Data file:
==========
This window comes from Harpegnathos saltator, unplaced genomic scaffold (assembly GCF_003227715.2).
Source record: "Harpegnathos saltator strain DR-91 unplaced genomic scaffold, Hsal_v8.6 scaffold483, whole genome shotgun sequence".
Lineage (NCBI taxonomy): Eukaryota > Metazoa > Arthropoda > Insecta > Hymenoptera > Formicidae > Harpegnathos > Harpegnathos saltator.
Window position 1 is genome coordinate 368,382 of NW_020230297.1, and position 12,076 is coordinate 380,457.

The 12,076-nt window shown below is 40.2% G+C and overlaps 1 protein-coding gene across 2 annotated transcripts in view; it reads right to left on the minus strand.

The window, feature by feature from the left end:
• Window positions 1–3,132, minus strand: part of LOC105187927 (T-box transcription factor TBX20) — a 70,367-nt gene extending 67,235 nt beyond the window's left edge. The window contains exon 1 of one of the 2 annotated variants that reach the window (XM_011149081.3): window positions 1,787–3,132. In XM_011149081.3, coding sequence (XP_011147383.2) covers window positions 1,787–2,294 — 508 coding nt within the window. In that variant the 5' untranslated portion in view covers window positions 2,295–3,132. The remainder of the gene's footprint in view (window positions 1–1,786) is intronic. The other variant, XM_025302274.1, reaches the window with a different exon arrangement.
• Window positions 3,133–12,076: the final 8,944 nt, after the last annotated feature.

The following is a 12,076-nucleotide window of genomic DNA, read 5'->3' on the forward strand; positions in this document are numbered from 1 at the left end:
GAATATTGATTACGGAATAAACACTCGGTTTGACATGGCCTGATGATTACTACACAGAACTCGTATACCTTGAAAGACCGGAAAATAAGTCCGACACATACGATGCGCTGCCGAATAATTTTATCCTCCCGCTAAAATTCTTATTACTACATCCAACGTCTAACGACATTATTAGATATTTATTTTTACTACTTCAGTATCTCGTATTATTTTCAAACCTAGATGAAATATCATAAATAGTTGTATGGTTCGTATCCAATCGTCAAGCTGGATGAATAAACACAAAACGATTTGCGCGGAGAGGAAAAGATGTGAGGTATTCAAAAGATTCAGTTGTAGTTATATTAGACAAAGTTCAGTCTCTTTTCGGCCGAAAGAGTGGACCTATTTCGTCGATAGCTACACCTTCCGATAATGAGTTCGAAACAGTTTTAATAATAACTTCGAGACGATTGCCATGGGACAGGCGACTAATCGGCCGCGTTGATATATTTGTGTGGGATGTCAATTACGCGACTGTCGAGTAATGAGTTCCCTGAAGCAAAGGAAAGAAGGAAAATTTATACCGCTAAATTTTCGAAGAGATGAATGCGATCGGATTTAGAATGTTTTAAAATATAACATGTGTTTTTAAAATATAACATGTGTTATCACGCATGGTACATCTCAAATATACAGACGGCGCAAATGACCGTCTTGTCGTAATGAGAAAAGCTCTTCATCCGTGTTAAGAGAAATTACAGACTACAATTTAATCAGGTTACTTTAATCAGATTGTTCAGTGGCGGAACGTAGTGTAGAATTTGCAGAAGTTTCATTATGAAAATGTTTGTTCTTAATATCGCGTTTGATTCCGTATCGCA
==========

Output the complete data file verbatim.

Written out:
This window comes from Harpegnathos saltator, unplaced genomic scaffold (assembly GCF_003227715.2).
Source record: "Harpegnathos saltator strain DR-91 unplaced genomic scaffold, Hsal_v8.6 scaffold483, whole genome shotgun sequence".
Lineage (NCBI taxonomy): Eukaryota > Metazoa > Arthropoda > Insecta > Hymenoptera > Formicidae > Harpegnathos > Harpegnathos saltator.
Window position 1 is genome coordinate 368,382 of NW_020230297.1, and position 12,076 is coordinate 380,457.

The 12,076-nt window shown below is 40.2% G+C and overlaps 1 protein-coding gene across 2 annotated transcripts in view; it reads right to left on the minus strand.

The window, feature by feature from the left end:
• Window positions 1–3,132, minus strand: part of LOC105187927 (T-box transcription factor TBX20) — a 70,367-nt gene extending 67,235 nt beyond the window's left edge. The window contains exon 1 of one of the 2 annotated variants that reach the window (XM_011149081.3): window positions 1,787–3,132. In XM_011149081.3, coding sequence (XP_011147383.2) covers window positions 1,787–2,294 — 508 coding nt within the window. In that variant the 5' untranslated portion in view covers window positions 2,295–3,132. The remainder of the gene's footprint in view (window positions 1–1,786) is intronic. The other variant, XM_025302274.1, reaches the window with a different exon arrangement.
• Window positions 3,133–12,076: the final 8,944 nt, after the last annotated feature.

The following is a 12,076-nucleotide window of genomic DNA, read 5'->3' on the forward strand; positions in this document are numbered from 1 at the left end:
GAATATTGATTACGGAATAAACACTCGGTTTGACATGGCCTGATGATTACTACACAGAACTCGTATACCTTGAAAGACCGGAAAATAAGTCCGACACATACGATGCGCTGCCGAATAATTTTATCCTCCCGCTAAAATTCTTATTACTACATCCAACGTCTAACGACATTATTAGATATTTATTTTTACTACTTCAGTATCTCGTATTATTTTCAAACCTAGATGAAATATCATAAATAGTTGTATGGTTCGTATCCAATCGTCAAGCTGGATGAATAAACACAAAACGATTTGCGCGGAGAGGAAAAGATGTGAGGTATTCAAAAGATTCAGTTGTAGTTATATTAGACAAAGTTCAGTCTCTTTTCGGCCGAAAGAGTGGACCTATTTCGTCGATAGCTACACCTTCCGATAATGAGTTCGAAACAGTTTTAATAATAACTTCGAGACGATTGCCATGGGACAGGCGACTAATCGGCCGCGTTGATATATTTGTGTGGGATGTCAATTACGCGACTGTCGAGTAATGAGTTCCCTGAAGCAAAGGAAAGAAGGAAAATTTATACCGCTAAATTTTCGAAGAGATGAATGCGATCGGATTTAGAATGTTTTAAAATATAACATGTGTTTTTAAAATATAACATGTGTTATCACGCATGGTACATCTCAAATATACAGACGGCGCAAATGACCGTCTTGTCGTAATGAGAAAAGCTCTTCATCCGTGTTAAGAGAAATTACAGACTACAATTTAATCAGGTTACTTTAATCAGATTGTTCAGTGGCGGAACGTAGTGTAGAATTTGCAGAAGTTTCATTATGAAAATGTTTGTTCTTAATATCGCGTTTGATTCCGTATCGCA